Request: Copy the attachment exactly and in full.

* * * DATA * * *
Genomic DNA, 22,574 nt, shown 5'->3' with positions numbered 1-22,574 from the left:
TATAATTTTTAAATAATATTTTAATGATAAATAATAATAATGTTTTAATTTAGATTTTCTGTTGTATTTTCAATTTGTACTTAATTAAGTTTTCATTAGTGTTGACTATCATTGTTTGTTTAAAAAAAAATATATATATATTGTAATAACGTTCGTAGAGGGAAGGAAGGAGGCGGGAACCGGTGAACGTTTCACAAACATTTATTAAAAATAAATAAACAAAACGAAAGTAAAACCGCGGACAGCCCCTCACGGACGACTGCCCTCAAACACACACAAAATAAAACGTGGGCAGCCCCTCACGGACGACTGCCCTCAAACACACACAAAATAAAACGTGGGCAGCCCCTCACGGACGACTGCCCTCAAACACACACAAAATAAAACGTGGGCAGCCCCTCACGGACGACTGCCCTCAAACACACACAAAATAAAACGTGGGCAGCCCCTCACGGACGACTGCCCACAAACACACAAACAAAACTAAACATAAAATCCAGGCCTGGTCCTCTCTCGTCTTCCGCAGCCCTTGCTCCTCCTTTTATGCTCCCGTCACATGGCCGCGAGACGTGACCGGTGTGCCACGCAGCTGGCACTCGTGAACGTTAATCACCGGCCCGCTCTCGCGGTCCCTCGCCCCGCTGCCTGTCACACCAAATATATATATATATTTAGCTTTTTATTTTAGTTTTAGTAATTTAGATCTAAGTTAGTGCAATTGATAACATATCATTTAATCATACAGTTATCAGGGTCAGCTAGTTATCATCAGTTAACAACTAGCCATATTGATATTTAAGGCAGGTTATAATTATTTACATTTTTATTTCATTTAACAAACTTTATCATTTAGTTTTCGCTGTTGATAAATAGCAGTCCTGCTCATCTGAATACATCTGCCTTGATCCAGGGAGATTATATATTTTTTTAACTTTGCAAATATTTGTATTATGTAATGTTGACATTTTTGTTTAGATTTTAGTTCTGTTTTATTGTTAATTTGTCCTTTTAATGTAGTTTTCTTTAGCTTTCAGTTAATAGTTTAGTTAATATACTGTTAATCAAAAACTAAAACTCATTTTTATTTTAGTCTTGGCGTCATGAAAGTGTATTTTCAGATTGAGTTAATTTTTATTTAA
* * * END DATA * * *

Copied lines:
Genomic DNA, 22,574 nt, shown 5'->3' with positions numbered 1-22,574 from the left:
TATAATTTTTAAATAATATTTTAATGATAAATAATAATAATGTTTTAATTTAGATTTTCTGTTGTATTTTCAATTTGTACTTAATTAAGTTTTCATTAGTGTTGACTATCATTGTTTGTTTAAAAAAAAATATATATATATTGTAATAACGTTCGTAGAGGGAAGGAAGGAGGCGGGAACCGGTGAACGTTTCACAAACATTTATTAAAAATAAATAAACAAAACGAAAGTAAAACCGCGGACAGCCCCTCACGGACGACTGCCCTCAAACACACACAAAATAAAACGTGGGCAGCCCCTCACGGACGACTGCCCTCAAACACACACAAAATAAAACGTGGGCAGCCCCTCACGGACGACTGCCCTCAAACACACACAAAATAAAACGTGGGCAGCCCCTCACGGACGACTGCCCTCAAACACACACAAAATAAAACGTGGGCAGCCCCTCACGGACGACTGCCCACAAACACACAAACAAAACTAAACATAAAATCCAGGCCTGGTCCTCTCTCGTCTTCCGCAGCCCTTGCTCCTCCTTTTATGCTCCCGTCACATGGCCGCGAGACGTGACCGGTGTGCCACGCAGCTGGCACTCGTGAACGTTAATCACCGGCCCGCTCTCGCGGTCCCTCGCCCCGCTGCCTGTCACACCAAATATATATATATATTTAGCTTTTTATTTTAGTTTTAGTAATTTAGATCTAAGTTAGTGCAATTGATAACATATCATTTAATCATACAGTTATCAGGGTCAGCTAGTTATCATCAGTTAACAACTAGCCATATTGATATTTAAGGCAGGTTATAATTATTTACATTTTTATTTCATTTAACAAACTTTATCATTTAGTTTTCGCTGTTGATAAATAGCAGTCCTGCTCATCTGAATACATCTGCCTTGATCCAGGGAGATTATATATTTTTTTAACTTTGCAAATATTTGTATTATGTAATGTTGACATTTTTGTTTAGATTTTAGTTCTGTTTTATTGTTAATTTGTCCTTTTAATGTAGTTTTCTTTAGCTTTCAGTTAATAGTTTAGTTAATATACTGTTAATCAAAAACTAAAACTCATTTTTATTTTAGTCTTGGCGTCATGAAAGTGTATTTTCAGATTGAGTTAATTTTTATTTAA